Who is the mediator and what is their role?
The mediator has extensive training and experience in resolving conflicts. Their role in the mediation is to help the parties develop a satisfactory and realistic resolution to their dispute through communication and problem solving. As such, they are a neutral, fair, impartial individual that guides the parties through the process and has no stake in the outcome of the mediation. The mediator helps the parties talk to each other about the conflict so that each party can better understand why the conflict exists. As the facts and circumstances concerning the dispute are brought into the open, the mediator works with the parties to help discover possible ways the conflict can be resolved.
A mediator may have a lot of legal knowledge and is a subject matter expert. As such, they can evaluate the strengths and weaknesses of the case. However, the mediator does not blame; does not take sides; does not judge who is right or wrong; does not decide if there is a violation of policy or law; or decide what should be done to solve the problem. The parties decide for themselves the outcome of the mediation.
The mediator is there to help you. They will encourage the parties to listen to each other and discuss solutions that will work for both sides. They will recognize and promote common interests beyond the immediate issues of the dispute, to the mutual advantage of the parties. You should feel free to talk to them about your own perspective, however, the mediator will more than likely focus the parties on the future rather than dwell on events of the past that led to the dispute.
What to expect at the mediation session and how to prepare
Mediation begins with all parties present at an open session. The mediator will give an introductory explanation of the process and their role. The mediator will explain the process is confidential and will have each party sign a “Consent to Mediate” form. The parties will then have an opportunity to make statements presenting their case. Afterwards, the parties will separate to individual rooms to a private meeting with the mediator called a caucus. Information shared with the mediator during caucus will not be shared with the other party without the consent of the party providing it. At the caucus, the mediator can explore more fully the facts and issues of each side. The caucus also offers parties the chance to vent anger or frustration outside the presence of the opposing side. The mediator will usually alternate meeting with each party until an agreement is reached. The mediation may be ended upon request at any point by any participant or the mediator and without need for explanation.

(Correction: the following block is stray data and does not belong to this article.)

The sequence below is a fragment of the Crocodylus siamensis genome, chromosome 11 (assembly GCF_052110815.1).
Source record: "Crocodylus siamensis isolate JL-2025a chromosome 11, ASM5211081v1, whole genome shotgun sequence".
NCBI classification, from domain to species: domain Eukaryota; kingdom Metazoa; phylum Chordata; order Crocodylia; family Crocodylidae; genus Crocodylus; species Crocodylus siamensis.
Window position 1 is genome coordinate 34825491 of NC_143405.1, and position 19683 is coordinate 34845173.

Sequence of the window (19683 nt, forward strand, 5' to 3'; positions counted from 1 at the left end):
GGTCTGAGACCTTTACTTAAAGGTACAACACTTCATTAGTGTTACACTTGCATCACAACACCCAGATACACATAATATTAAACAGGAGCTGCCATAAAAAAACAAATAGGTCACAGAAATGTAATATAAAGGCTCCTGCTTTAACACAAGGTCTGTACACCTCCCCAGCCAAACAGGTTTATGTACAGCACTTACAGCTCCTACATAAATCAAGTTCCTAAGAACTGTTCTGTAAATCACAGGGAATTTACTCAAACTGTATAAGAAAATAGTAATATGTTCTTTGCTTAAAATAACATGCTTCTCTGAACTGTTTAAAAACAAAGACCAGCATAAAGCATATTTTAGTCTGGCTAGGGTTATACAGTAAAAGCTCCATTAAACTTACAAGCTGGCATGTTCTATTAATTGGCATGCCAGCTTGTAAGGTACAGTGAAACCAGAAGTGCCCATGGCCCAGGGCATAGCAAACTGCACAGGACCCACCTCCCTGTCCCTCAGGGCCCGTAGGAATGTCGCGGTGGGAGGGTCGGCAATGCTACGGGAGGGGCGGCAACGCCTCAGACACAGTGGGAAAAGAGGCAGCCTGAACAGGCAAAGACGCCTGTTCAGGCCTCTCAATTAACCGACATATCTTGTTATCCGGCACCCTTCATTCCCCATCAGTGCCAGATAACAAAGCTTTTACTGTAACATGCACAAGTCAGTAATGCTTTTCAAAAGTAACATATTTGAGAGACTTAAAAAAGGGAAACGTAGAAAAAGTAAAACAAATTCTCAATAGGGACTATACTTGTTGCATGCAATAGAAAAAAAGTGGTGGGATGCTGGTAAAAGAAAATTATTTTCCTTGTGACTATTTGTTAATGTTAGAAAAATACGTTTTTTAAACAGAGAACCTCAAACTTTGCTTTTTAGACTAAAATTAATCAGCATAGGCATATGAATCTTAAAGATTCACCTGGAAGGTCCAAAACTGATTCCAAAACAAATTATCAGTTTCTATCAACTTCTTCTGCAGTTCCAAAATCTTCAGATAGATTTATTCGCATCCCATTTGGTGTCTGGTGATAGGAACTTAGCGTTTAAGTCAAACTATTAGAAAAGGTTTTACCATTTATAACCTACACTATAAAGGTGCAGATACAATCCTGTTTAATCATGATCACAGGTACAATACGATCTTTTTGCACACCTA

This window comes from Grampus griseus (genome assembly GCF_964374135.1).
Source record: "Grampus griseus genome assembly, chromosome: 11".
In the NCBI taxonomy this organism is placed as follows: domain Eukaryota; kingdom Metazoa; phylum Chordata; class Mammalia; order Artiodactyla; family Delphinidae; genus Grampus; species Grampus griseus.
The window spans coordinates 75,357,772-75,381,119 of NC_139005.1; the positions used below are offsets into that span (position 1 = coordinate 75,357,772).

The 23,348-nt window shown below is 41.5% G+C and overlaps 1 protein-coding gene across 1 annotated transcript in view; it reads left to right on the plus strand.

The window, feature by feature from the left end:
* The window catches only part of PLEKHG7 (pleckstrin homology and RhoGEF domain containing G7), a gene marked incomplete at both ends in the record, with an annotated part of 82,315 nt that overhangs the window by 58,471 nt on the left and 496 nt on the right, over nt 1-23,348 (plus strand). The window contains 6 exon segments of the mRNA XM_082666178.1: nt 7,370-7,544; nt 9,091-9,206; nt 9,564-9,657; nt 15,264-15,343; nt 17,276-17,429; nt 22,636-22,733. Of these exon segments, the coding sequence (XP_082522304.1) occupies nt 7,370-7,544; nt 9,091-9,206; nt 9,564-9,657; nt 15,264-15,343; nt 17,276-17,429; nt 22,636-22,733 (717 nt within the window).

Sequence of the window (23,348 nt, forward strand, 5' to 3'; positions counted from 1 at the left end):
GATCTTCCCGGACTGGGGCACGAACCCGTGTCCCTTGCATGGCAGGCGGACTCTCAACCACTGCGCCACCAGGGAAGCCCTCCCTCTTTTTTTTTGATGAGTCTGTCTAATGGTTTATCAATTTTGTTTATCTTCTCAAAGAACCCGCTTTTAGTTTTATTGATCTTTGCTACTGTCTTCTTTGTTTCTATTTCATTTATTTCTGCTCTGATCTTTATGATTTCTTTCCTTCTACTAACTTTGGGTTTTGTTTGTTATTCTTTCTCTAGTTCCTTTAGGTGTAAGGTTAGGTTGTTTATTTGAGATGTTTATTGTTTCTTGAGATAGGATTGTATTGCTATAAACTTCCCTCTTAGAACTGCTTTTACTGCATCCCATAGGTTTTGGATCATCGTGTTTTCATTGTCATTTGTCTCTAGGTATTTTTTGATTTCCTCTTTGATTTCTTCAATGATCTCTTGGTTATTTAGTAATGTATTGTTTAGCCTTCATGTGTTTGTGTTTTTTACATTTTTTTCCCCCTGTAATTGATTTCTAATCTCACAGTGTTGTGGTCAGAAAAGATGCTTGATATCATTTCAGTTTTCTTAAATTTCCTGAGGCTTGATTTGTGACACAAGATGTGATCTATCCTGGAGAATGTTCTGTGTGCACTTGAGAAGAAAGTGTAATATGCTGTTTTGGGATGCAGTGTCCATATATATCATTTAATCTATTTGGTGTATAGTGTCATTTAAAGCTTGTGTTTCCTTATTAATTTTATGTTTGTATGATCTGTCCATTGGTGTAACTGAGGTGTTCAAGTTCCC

The length of the mediation depends on the complexity of the issues and willingness of the parties to resolve the issues. However, most mediations are typically resolved during a one day session. If too much time is necessary to resolve the issues, a continuation may be called for by the mediator.
- Each party should only attend if they come in a good faith effort to listen to each other, be reasonable towards each other, and work together to come to a resolution.